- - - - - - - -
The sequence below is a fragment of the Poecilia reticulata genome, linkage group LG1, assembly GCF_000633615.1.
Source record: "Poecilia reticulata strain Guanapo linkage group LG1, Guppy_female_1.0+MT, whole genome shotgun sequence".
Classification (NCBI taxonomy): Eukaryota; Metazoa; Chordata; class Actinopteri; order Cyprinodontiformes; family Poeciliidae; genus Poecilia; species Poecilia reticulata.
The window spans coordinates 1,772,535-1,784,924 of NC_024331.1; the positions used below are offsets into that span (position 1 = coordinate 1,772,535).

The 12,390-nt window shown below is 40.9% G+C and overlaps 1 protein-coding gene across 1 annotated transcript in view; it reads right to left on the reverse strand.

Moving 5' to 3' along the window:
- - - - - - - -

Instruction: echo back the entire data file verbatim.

The sequence below is a fragment of the Poecilia reticulata genome, linkage group LG1, assembly GCF_000633615.1.
Source record: "Poecilia reticulata strain Guanapo linkage group LG1, Guppy_female_1.0+MT, whole genome shotgun sequence".
Classification (NCBI taxonomy): Eukaryota; Metazoa; Chordata; class Actinopteri; order Cyprinodontiformes; family Poeciliidae; genus Poecilia; species Poecilia reticulata.
The window spans coordinates 1,772,535-1,784,924 of NC_024331.1; the positions used below are offsets into that span (position 1 = coordinate 1,772,535).

The 12,390-nt window shown below is 40.9% G+C and overlaps 1 protein-coding gene across 1 annotated transcript in view; it reads right to left on the reverse strand.

Moving 5' to 3' along the window: